US: In his first interview after the acquisition of GeoEye by DigitalGlobe, CEO Matt O’Connell told Washington Business Journal, that federal budget cuts were a huge factor in Herndon-based GeoEye”s decision to be acquired by its primary competitor.
But the result will be a whole that is greater than the sum of its parts, O’Connell added, even as he is forced to move on and the Washington-area workforce experiences what he expects will be a modest shake-up.
Hints by Congress that it would delay or trim GeoEye’s fiscal 2013 funding under a USD 7.3 billion programme of the National Geospatial-Intelligence Agency, called EnhancedView, played into the company’s decision to be acquired by DigitalGlobe Inc., whose own portion under the same contract will not be affected by planned funding adjustments.
“That was a huge factor” in the decision to sell announced in July, O’Connell said, estimating that the USD 3.8 billion, 10-year EnhancedView contract to provide high-resolution, wide-area imagery to the NGA accounted for about 60 percent of the company’s USD 350 million in revenue in fiscal 2012.
“We had a great run. We generated a lot of value for investors. But this budget is a serious issue, and unfortunately, that made the future too uncertain for shareholders and employees both at GeoEye and DigitalGlobe,” he added. “It was clear that what we could do is put both companies together and have a compelling opportunity to diversify the customer base,” shrinking revenue for DigitalGlobe from the federal government from 63 percent to about 50 percent of its overall business.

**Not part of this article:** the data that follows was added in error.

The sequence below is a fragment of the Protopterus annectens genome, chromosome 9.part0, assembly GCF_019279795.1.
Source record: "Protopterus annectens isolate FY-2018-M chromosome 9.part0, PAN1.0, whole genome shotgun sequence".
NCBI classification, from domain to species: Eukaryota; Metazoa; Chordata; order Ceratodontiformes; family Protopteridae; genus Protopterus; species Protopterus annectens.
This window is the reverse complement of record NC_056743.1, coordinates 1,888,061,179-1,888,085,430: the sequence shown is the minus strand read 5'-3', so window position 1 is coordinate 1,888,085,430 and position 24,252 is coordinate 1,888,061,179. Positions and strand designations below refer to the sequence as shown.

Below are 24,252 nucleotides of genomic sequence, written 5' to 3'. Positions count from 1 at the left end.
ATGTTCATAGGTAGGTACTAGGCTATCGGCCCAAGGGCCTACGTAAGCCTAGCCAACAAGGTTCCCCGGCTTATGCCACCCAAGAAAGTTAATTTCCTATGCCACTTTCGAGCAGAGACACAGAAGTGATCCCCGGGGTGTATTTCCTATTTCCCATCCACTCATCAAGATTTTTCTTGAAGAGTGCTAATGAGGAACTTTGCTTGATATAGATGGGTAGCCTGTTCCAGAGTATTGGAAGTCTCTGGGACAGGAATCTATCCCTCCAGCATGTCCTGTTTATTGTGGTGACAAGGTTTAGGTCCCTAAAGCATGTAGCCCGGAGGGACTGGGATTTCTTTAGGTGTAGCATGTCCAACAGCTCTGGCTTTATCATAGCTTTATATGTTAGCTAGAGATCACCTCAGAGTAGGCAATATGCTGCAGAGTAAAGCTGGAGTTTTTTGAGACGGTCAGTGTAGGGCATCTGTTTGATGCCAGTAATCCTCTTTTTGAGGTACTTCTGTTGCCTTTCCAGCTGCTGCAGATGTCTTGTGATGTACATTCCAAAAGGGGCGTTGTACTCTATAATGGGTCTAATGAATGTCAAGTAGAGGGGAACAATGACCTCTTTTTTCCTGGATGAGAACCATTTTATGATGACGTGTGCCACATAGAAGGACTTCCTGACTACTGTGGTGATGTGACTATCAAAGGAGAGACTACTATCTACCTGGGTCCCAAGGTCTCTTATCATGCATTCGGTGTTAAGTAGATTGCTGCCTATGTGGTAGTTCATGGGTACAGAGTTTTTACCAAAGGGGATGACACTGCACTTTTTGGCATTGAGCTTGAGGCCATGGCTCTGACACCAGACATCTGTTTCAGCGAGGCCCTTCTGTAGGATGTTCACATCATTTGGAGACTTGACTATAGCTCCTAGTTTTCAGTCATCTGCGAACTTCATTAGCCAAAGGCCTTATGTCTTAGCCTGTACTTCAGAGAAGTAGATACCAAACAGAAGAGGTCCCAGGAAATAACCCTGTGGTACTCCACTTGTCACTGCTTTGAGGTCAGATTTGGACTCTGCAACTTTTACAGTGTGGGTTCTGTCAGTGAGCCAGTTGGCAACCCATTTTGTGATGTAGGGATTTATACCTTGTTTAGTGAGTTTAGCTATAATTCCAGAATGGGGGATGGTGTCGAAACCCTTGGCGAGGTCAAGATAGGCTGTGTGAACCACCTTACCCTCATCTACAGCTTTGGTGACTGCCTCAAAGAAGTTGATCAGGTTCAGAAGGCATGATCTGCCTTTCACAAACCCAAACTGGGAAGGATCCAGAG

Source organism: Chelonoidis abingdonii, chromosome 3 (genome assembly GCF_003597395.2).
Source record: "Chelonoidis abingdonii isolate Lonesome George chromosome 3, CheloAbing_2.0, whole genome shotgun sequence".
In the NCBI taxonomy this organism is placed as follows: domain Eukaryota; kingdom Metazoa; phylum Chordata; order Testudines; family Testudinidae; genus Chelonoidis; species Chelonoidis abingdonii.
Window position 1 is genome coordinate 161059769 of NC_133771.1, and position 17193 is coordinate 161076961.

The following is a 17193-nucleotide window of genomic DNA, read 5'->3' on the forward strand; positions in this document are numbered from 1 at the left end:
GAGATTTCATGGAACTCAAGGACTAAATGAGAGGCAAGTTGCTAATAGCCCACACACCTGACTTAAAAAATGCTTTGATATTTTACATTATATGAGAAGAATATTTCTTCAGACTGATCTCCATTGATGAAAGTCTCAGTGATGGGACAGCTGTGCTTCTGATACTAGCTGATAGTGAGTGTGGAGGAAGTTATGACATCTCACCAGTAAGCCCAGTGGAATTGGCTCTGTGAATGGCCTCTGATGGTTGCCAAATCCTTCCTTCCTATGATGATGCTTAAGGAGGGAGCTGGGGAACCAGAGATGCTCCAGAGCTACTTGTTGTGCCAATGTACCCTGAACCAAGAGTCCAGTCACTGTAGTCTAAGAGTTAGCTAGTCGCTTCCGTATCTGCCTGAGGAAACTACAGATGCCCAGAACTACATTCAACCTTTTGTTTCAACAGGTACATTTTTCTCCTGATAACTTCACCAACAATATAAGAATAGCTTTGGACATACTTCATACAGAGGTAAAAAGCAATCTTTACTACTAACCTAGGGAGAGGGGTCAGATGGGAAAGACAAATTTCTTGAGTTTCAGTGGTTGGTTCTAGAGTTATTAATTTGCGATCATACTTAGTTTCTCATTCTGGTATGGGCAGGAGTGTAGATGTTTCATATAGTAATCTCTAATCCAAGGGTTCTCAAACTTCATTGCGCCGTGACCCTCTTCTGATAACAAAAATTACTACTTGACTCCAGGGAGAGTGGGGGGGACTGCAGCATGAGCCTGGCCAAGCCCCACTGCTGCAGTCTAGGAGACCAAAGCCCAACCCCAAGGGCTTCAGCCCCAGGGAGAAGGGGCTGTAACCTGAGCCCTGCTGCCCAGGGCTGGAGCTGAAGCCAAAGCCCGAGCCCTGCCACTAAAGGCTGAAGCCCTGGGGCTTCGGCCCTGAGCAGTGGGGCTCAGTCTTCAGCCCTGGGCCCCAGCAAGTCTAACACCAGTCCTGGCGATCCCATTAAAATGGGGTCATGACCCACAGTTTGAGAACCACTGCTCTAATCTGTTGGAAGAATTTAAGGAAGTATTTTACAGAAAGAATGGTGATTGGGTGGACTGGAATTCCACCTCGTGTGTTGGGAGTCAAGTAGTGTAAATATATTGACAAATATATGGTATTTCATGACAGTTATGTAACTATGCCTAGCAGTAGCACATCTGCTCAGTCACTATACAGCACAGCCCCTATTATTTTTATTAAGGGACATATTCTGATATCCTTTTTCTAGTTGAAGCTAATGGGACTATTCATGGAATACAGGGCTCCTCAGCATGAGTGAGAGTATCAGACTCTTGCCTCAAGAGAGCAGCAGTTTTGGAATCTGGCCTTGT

“DigitalGlobe has always been bigger and had a better contract with the U.S. government,” O’Connell added. “At the end of the day, it was a tough decision. But you do what’s right for the shareholders. You have to.”
As for the Washington- area workforce of 430 employees, divided between two locations in Herndon and Tysons Corner, O’Connell expects modest changes once the acquisition goes through, likely in the fourth quarter of this year or early 2013. He also predicts that the two locations will be consolidated within the next few years.
“We lost the coin toss, and DigitalGlobe will run it out of Colorado,” he said. “There will be some impact – let’s not kid ourselves. But a lot of employees will stay in Northern Virginia. Some of the back-office functions – we’ll figure out where they end up. And they don’t want the useless overhead guys like me because I’m too expensive.”